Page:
Place de la Concorde is the largest square available in Paris. The square is estimated at 8.64 hectares large or 21.3 acres. The place is located in the eight arrondissement, at the eastern end of the Champs-Elysees. The place is famous as a public square and becomes one of most popular tourist destinations.
History of Place de la Concorde
Place de la Concorde was originally built surrounding a statue. It was a statue of King Louis XV which was sculpted by Edmé Bouchardon in 1748 and finished by Jean-Baptiste Pigalle after Bouchardon’s death to celebrate the King’s recovery from a serious illness. Therefore, the square was originally named Place Louis XV to honor the king. The famous square surrounding the statue was built later by architect Jacques-Ange Gabriel, King Louis XV’s architect.
The construction of the square surrounding the statue began in 1754. It took nine years to finish in 1763. The square itself was actually constructed in the shape of octagon, bordered by large moats.
There were also two buildings constructed at the north end of the square. Both buildings were identical and made of the same stone material. The eastern building served as the French Naval Ministry while the western building served as the house of the Duc d’Aumont. Later, Comte de Crillon purchased the building and stayed there with his family.
French Revolution which took place in 1789 brought great change to square. In 1792, the original statue of King Louis XV was replaced with another large statue called Liberte or Freedom, together in the spirit with French Revolution. The name of the square was also changed into Place de la Revolution.
The square then became the witness of the bloodiest and most historical turn point of France as a country. A guillotine was installed and used to execute more than 1300 people including Louis XVI whom was executed on January 21, 1793, Marie Antoinette, Princess Elisabeth of France, Georges Danton, Madame du Barry, Camille Desmoulins, and Robespierre. Much blood was shed on the square so that a rumor says that a herd of cattle once wouldn’t cross the square due to the strong scent of blood. The time when 1,300 people were executed in a month was called the “Reign of Terror.”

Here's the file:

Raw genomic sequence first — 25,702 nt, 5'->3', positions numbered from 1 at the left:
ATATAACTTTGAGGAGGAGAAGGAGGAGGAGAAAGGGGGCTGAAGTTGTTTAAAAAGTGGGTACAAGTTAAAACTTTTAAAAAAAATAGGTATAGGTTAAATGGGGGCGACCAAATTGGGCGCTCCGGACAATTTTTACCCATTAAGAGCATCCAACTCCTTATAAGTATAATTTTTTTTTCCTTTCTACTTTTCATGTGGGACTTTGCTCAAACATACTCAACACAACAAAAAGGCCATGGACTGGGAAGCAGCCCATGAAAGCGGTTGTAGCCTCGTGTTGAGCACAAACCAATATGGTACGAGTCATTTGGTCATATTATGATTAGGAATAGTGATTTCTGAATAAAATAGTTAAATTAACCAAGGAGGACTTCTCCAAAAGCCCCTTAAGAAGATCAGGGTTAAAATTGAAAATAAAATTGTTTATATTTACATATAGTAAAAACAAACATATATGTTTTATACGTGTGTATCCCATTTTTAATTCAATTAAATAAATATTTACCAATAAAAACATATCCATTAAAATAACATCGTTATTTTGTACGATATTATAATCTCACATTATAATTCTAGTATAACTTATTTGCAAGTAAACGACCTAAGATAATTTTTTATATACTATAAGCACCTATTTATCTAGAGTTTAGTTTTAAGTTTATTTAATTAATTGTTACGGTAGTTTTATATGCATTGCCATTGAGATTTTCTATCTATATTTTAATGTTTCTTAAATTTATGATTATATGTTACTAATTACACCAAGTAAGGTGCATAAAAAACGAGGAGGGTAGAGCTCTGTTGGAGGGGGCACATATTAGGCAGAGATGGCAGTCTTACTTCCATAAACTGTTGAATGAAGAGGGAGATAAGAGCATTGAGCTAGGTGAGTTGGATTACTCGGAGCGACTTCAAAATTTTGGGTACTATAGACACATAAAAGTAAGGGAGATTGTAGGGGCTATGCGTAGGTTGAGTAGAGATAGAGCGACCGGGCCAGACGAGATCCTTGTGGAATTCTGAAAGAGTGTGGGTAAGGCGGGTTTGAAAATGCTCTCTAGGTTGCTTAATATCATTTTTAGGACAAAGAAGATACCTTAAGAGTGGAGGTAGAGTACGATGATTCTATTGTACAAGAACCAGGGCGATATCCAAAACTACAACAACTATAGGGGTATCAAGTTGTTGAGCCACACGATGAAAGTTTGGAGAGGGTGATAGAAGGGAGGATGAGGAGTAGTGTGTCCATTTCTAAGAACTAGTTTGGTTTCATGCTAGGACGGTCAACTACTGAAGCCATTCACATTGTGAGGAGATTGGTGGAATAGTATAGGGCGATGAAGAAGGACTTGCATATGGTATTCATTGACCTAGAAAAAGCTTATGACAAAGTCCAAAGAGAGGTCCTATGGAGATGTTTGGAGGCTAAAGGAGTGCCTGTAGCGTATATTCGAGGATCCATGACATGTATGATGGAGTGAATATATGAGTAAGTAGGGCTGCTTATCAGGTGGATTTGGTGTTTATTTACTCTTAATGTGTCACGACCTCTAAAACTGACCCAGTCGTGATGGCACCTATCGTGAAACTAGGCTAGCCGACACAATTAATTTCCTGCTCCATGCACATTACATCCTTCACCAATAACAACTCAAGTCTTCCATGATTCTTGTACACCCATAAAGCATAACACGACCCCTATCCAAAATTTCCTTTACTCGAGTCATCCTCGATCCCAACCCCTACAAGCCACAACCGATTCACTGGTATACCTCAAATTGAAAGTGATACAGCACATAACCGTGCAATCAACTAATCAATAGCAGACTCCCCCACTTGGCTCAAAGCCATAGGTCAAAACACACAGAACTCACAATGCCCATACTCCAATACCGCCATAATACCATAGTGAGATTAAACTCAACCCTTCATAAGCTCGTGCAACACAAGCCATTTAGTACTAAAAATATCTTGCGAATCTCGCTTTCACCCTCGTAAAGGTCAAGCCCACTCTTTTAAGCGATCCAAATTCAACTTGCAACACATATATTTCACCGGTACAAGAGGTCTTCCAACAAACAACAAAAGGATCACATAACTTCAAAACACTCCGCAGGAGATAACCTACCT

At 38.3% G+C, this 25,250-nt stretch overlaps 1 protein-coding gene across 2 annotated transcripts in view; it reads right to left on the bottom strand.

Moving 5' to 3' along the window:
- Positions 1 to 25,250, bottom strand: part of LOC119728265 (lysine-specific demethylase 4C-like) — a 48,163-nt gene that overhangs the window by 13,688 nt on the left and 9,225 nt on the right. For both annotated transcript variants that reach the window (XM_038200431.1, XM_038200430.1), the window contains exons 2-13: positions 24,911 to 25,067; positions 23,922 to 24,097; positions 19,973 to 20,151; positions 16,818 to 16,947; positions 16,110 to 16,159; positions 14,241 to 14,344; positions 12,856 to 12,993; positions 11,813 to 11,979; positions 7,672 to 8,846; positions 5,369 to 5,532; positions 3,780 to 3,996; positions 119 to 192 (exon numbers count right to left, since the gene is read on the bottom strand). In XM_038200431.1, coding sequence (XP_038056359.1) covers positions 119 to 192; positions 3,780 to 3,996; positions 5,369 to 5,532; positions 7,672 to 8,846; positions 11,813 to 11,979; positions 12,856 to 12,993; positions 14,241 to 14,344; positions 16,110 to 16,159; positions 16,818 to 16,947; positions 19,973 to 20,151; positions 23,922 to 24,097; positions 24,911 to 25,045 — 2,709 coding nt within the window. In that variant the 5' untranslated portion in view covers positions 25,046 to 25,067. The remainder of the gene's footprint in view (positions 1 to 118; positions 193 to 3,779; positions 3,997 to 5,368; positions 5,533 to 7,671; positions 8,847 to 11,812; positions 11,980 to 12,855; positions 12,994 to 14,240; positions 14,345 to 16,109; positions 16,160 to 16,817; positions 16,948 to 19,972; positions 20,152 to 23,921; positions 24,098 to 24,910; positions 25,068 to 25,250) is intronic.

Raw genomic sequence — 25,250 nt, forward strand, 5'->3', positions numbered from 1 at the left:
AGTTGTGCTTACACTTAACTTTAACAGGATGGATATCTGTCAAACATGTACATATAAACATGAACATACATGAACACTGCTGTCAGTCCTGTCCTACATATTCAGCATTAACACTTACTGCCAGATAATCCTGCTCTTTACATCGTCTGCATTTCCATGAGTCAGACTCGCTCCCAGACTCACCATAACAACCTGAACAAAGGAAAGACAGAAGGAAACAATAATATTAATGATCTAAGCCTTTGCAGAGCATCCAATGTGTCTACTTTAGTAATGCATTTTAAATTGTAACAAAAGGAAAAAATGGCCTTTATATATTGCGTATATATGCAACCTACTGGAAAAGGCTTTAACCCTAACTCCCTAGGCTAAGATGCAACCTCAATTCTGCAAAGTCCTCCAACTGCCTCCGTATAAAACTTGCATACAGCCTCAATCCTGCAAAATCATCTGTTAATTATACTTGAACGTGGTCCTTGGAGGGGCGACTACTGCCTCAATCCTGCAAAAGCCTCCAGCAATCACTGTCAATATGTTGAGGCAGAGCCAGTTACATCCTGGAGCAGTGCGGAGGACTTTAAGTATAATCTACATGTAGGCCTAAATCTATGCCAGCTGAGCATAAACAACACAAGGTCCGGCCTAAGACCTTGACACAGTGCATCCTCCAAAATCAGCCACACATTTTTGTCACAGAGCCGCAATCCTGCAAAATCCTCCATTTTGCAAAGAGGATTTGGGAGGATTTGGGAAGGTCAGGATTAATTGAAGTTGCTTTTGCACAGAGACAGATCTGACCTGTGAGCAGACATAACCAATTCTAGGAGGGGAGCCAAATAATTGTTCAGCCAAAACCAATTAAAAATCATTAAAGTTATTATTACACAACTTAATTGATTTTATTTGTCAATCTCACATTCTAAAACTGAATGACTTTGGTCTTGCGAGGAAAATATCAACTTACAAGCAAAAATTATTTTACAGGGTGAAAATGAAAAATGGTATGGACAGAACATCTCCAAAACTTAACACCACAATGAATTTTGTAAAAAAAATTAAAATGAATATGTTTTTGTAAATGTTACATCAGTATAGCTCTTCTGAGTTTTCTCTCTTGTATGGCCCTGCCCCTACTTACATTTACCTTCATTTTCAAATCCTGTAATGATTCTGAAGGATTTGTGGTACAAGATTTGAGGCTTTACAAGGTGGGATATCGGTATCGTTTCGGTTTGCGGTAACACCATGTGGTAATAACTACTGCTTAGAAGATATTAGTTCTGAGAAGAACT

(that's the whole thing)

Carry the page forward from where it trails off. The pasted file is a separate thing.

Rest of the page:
After the revolution over, the name of the square was then changed several times. First, it was named Place de la Condorde, as it is today, as a sign of reconciliation after the turmoil of French Revolution. However, the name then was changed again several times into Place Louis XV, Place Louis XVI, and Place de la Chartre before the name became Place de la Concorde again in the nineteenth century.
An obelisk of 3200 years old was given by the Viceroy of Egypt, Mehemet Ali, to Louis Philippe in the 19th century. The historical obelisk was taken from the temple of Ramses II at Thebes. It is 23 meters tall, pink in color, and installed at the center of the square. Hieroglyphs depicting the reign of Ramses II and Ramses III were all over the obelisk which is nicknamed Cleopatra’s Needle or L’aiguille de Cléopâtre in its original language.
In 1998, the France government added a gold-leafed pyramid on the top of the obelisk as a replacement of its missing original cap which was believed to be stolen in the 6th century BC.
The obelisk in Place de la Concorde once again became headline when Alain “Spiderman” Robert, the famous climber who has climbed tall buildings all over the world bare hands without safety devices, successfully climbed the obelisk all the way to the top in 2000.
Place de la Concorde Today
You can still feel the atmosphere of the 1700s when you visit the square. The ground is still original, made of tarmac and cement. The pink obelisk is standing solidly at the center of the square, replacing the bloody guillotine from the French Revolution era.
Beside the obelisk, there are also two fountains installed in the square. Both were designed by Jacques-Ignace Hittorf and placed on the northern and southern part of the square. The north fountain was dedicated to the River of Rhone and celebrates the art of navigation, industry, and agriculture. The south fountain, which is closer to the Seine River, was dedicated to the Atlantic and Mediterranean Seas and celebrates the magnificence of astronomy, navigation, and commerce.
Before the fountains were installed, Hittorf also created eight statues placed at each corner of the octagonal square, each representing the eight French cities of Lille, Lyon, Strasbourg, Marseille, Bordeaux, Nantes, Brest, and Rouen.
Visiting Place de la Concorde
Since it is an open square, you can visit Place de la Concorde at any time. There is no entrance fee too since it is a public place. To get there, you can take Metro line 1, 8, or 12 and stop at Concorde station.